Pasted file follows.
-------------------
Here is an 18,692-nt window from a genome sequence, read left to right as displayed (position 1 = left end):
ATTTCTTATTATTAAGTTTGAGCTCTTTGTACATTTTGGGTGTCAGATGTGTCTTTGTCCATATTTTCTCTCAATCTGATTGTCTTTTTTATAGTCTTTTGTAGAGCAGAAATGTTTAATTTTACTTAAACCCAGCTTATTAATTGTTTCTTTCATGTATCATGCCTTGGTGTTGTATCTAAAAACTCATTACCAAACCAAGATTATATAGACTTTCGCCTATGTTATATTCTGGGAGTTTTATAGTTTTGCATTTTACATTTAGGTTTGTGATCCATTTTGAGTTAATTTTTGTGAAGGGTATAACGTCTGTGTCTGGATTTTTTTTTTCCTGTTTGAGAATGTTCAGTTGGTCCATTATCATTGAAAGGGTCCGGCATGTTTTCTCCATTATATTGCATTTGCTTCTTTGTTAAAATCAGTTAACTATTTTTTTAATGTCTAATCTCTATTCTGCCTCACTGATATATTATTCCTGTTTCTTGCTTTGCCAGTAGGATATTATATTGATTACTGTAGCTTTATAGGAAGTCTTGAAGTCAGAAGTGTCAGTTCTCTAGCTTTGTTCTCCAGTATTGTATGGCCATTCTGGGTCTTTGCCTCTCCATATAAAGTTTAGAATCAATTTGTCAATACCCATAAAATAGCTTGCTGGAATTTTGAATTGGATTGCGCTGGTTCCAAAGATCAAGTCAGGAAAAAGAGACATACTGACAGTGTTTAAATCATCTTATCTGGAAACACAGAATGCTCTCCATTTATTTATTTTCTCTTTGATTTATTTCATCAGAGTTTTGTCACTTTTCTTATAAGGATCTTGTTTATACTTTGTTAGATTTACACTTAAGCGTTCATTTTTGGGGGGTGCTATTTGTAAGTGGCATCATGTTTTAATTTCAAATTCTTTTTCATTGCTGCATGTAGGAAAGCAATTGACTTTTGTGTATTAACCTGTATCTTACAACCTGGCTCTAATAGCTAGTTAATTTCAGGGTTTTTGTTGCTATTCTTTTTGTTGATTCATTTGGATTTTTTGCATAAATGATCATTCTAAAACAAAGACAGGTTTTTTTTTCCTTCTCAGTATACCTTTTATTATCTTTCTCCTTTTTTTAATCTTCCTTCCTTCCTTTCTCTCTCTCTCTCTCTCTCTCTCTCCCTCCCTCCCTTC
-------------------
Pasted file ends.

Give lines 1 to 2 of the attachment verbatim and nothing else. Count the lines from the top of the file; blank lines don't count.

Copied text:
Here is an 18,692-nt window from a genome sequence, read left to right as displayed (position 1 = left end):
ATTTCTTATTATTAAGTTTGAGCTCTTTGTACATTTTGGGTGTCAGATGTGTCTTTGTCCATATTTTCTCTCAATCTGATTGTCTTTTTTATAGTCTTTTGTAGAGCAGAAATGTTTAATTTTACTTAAACCCAGCTTATTAATTGTTTCTTTCATGTATCATGCCTTGGTGTTGTATCTAAAAACTCATTACCAAACCAAGATTATATAGACTTTCGCCTATGTTATATTCTGGGAGTTTTATAGTTTTGCATTTTACATTTAGGTTTGTGATCCATTTTGAGTTAATTTTTGTGAAGGGTATAACGTCTGTGTCTGGATTTTTTTTTTCCTGTTTGAGAATGTTCAGTTGGTCCATTATCATTGAAAGGGTCCGGCATGTTTTCTCCATTATATTGCATTTGCTTCTTTGTTAAAATCAGTTAACTATTTTTTTAATGTCTAATCTCTATTCTGCCTCACTGATATATTATTCCTGTTTCTTGCTTTGCCAGTAGGATATTATATTGATTACTGTAGCTTTATAGGAAGTCTTGAAGTCAGAAGTGTCAGTTCTCTAGCTTTGTTCTCCAGTATTGTATGGCCATTCTGGGTCTTTGCCTCTCCATATAAAGTTTAGAATCAATTTGTCAATACCCATAAAATAGCTTGCTGGAATTTTGAATTGGATTGCGCTGGTTCCAAAGATCAAGTCAGGAAAAAGAGACATACTGACAGTGTTTAAATCATCTTATCTGGAAACACAGAATGCTCTCCATTTATTTATTTTCTCTTTGATTTATTTCATCAGAGTTTTGTCACTTTTCTTATAAGGATCTTGTTTATACTTTGTTAGATTTACACTTAAGCGTTCATTTTTGGGGGGTGCTATTTGTAAGTGGCATCATGTTTTAATTTCAAATTCTTTTTCATTGCTGCATGTAGGAAAGCAATTGACTTTTGTGTATTAACCTGTATCTTACAACCTGGCTCTAATAGCTAGTTAATTTCAGGGTTTTTGTTGCTATTCTTTTTGTTGATTCATTTGGATTTTTTGCATAAATGATCATTCTAAAACAAAGACAGGTTTTTTTTTCCTTCTCAGTATACCTTTTATTATCTTTCTCCTTTTTTTAATCTTCCTTCCTTCCTTTCTCTCTCTCTCTCTCTCTCTCTCTCCCTCCCTCCCTTC